The recent COVID-19 outbreak, and the government’s responses, have caused widespread disruption to business and society.  This includes the ability of contracting parties to fulfil their contractual obligations.  Where force majeure clauses have been included in contracts, now is the time to consider whether relief can or ought to be sought under those clauses.

What steps do you need to take to access relief?

‘Force majeure’ is not a term of art or a recognised concept at common law.  As such, the steps that you are required to take to obtain relief will turn on the words of the force majeure clause.  Importantly, if a force majeure clause explicitly describes certain procedural requirements that must be followed, then these should be followed. 

The most common procedural requirement is that the party affected by the force majeure event must notify the other party of the event, frequently within a specified timeframe. If you fail to give the required notice within the required timeframe, then there is a real risk that you will be prevented from obtaining relief under the clause. 

What does the law say about notice?

In the case of AGL Sales (Qld) Pty Limited v Dawson Sales Pty Ltd, the Queensland Court of Appeal considered the application of a notice provision under a force majeure clause.

Under the relevant contract, a party affected by a force majeure was required to issue a notice “without delay”.  Here, because the relevant force majeure event was a continuing one which continued for over a year, the question was whether the notice requirement had been met.

In this case, the Court held that a failure to give a notice without delay “substantially defeated” the purpose of the notice provisions.  In the context of the force majeure event being a continuing one, Chesterman JA held that “without delay” meant that notice ought to have been given “as soon as it becomes obvious that the FM Event has prevented, or will prevent, performance”.  As the notice requirement had not been met, relief under the force majeure clause was denied.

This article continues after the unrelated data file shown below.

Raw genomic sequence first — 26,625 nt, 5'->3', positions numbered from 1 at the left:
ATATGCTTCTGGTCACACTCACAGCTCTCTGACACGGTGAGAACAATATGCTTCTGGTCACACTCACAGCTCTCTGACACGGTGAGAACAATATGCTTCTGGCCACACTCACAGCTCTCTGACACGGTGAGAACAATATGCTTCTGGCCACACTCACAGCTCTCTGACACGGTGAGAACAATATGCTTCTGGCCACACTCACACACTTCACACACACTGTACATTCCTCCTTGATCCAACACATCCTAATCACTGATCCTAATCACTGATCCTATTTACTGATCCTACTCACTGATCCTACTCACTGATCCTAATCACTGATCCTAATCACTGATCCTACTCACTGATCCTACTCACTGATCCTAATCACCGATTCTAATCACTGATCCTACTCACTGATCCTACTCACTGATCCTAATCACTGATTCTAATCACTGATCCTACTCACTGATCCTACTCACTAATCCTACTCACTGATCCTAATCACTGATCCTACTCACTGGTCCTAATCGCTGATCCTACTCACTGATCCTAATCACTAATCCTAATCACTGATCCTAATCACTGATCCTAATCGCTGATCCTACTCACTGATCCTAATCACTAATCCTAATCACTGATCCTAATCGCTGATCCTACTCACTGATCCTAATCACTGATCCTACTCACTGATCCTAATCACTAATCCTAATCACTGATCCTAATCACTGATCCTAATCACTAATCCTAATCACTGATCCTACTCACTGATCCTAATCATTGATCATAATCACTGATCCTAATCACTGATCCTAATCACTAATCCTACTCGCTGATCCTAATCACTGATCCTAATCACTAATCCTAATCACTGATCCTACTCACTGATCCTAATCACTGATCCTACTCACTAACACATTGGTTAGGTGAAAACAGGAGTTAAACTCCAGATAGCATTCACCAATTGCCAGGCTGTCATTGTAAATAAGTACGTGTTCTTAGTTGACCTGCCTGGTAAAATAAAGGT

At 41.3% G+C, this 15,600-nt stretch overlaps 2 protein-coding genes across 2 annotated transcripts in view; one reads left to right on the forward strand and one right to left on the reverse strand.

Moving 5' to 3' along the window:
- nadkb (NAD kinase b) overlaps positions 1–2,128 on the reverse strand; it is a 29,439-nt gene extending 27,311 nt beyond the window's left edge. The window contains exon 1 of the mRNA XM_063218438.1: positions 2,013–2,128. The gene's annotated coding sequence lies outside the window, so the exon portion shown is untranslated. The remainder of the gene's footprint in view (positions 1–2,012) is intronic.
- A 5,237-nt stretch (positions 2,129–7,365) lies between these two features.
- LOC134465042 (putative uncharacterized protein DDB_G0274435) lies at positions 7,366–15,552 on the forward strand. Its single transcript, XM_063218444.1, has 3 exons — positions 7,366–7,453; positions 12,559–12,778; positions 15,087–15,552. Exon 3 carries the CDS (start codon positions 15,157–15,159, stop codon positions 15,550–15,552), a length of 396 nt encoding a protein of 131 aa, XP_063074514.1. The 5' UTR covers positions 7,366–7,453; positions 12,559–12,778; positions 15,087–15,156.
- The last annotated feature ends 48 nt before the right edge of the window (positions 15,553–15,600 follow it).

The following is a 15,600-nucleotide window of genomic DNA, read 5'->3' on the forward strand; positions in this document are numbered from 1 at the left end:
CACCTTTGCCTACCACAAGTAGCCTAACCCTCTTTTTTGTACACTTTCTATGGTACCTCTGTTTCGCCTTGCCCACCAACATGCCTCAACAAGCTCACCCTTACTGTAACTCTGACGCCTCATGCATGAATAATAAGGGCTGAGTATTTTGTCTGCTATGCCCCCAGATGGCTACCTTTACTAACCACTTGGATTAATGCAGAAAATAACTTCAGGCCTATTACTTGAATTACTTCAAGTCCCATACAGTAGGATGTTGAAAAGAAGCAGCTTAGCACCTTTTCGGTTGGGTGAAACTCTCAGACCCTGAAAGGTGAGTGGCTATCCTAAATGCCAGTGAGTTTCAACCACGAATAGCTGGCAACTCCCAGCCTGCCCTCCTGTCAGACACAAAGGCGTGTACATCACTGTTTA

Critical to the decision was the court’s construction of the force majeure clause, and a consideration of the commercial purpose of the clause.  These are not straight-forward consideration and there is no bright-line test as to when a notice (or other procedural) requirement will be seen as a mandatory pre-condition for relief as opposed to being merely optional. 

What this case highlights is that the failure to comply with any notice or other procedural requirements in force majeure clauses risks relief under the force majeure clause being denied. 

Key Takeaways

  • If there is any risk that COVID-19 will affect your business’ ability to perform, you should review your current agreements and identify what relief you may be entitled to under force majeure clauses and the procedural requirements that you may need to comply with.
  • Where notice requirements exist, then comply with those requirements. Speaking in general terms, where you are not sure whether the force majeure clause has been triggered, it is better to err on the side of giving notice earlier rather than later.  Ensure that the notice you provide is comprehensive and includes all content required by the force majeure provision, with the requisite specificity and detail.

Authors: Alex Ryan, Stephanie Essey and Andrew Hii

Expertise Area